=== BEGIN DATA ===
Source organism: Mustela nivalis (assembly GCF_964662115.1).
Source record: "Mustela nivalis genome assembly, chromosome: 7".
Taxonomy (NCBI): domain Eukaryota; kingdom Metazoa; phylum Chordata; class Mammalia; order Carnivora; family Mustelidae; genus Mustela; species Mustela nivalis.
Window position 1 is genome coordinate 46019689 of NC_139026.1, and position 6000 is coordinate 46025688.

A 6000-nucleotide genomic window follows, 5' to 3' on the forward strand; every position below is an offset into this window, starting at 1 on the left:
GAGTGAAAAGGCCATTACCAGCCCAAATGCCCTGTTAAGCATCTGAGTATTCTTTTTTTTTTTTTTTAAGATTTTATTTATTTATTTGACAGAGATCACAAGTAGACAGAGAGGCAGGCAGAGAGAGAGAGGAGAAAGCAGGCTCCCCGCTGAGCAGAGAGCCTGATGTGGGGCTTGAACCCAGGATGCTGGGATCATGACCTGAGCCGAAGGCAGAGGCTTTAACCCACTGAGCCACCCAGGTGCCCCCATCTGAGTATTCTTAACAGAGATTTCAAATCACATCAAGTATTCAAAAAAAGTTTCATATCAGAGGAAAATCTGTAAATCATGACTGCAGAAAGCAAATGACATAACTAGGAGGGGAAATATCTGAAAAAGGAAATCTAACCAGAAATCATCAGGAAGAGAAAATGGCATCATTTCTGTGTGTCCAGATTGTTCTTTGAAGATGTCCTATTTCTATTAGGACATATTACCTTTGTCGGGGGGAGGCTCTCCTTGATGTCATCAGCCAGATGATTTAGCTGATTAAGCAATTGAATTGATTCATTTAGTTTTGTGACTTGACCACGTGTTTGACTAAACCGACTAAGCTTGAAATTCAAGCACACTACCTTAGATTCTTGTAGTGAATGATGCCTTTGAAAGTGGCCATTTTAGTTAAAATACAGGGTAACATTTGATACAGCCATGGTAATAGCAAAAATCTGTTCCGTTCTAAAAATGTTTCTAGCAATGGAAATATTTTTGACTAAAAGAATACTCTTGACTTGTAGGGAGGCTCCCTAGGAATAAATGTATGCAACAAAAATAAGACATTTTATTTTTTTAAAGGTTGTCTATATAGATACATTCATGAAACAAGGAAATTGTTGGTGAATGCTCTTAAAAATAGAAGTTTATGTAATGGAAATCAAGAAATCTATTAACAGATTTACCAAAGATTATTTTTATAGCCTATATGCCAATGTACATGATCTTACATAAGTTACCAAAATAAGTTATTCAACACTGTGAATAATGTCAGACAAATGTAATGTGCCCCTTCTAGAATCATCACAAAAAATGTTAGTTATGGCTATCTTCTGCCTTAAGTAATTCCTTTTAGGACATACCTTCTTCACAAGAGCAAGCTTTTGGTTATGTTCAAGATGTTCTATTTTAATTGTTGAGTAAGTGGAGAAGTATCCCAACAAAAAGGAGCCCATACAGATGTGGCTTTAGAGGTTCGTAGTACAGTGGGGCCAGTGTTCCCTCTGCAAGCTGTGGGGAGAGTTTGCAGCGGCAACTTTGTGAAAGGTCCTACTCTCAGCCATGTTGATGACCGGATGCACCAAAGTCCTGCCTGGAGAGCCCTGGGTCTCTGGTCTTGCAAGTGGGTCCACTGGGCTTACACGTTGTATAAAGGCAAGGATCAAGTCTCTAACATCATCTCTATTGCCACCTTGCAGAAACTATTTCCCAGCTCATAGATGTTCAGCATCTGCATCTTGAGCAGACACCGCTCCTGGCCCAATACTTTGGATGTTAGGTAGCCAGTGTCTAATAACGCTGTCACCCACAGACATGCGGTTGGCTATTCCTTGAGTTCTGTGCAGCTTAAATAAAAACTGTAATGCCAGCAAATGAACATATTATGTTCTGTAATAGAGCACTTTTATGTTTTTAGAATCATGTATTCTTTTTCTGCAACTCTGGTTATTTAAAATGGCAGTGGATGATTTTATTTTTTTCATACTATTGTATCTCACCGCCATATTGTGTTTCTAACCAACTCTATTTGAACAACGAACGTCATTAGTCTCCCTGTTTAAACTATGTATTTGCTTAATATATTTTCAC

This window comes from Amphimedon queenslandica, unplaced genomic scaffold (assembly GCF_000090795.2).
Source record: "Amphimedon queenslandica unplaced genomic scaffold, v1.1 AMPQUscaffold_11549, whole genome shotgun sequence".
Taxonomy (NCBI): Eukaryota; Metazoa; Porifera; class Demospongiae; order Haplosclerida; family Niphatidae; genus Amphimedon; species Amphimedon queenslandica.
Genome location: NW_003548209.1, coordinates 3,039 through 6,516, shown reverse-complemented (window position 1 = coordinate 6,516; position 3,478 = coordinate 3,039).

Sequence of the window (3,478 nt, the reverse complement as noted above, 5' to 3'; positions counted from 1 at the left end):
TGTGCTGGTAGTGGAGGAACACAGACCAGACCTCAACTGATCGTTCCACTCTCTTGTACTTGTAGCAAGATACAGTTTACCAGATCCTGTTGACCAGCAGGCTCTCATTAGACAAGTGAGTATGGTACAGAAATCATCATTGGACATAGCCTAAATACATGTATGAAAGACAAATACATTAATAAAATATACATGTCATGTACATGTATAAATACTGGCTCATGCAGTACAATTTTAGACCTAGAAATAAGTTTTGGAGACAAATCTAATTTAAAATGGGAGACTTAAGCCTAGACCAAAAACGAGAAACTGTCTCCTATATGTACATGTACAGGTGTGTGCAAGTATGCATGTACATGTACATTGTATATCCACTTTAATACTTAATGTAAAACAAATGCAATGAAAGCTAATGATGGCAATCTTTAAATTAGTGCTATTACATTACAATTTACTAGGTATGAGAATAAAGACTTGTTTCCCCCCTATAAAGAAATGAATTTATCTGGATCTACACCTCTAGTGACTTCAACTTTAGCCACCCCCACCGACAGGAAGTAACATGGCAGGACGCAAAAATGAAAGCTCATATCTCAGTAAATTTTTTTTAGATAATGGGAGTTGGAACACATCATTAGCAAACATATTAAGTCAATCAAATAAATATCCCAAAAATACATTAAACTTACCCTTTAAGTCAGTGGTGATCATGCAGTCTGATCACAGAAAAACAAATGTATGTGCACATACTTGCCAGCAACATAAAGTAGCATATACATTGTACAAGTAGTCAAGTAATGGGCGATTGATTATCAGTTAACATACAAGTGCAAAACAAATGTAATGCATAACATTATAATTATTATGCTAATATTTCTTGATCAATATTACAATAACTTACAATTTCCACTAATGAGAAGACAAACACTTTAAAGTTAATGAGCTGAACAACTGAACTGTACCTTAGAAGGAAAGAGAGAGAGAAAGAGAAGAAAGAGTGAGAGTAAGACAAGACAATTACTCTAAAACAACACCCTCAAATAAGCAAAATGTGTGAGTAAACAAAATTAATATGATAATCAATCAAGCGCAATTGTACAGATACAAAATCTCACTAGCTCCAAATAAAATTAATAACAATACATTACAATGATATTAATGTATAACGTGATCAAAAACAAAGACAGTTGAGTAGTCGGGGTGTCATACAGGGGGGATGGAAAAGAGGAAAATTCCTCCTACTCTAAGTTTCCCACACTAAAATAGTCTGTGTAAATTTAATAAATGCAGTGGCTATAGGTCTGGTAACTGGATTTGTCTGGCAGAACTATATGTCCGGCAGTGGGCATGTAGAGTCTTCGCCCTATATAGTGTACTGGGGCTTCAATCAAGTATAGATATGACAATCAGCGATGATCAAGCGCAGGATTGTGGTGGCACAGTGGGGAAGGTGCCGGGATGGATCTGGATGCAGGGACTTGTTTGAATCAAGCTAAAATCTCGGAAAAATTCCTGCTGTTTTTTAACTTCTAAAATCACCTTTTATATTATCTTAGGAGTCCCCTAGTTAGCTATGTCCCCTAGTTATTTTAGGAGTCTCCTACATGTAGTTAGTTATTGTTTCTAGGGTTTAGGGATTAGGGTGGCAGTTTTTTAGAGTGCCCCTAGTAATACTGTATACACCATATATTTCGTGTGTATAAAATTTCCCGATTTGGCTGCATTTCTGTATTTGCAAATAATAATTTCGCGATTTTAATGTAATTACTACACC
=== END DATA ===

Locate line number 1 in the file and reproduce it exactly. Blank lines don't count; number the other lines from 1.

Source organism: Mustela nivalis (assembly GCF_964662115.1).